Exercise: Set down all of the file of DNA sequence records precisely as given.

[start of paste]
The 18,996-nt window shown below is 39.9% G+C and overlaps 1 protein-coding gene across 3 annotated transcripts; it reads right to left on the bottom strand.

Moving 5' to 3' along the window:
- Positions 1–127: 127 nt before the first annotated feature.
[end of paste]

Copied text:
The 18,996-nt window shown below is 39.9% G+C and overlaps 1 protein-coding gene across 3 annotated transcripts; it reads right to left on the bottom strand.

Moving 5' to 3' along the window:
- Positions 1–127: 127 nt before the first annotated feature.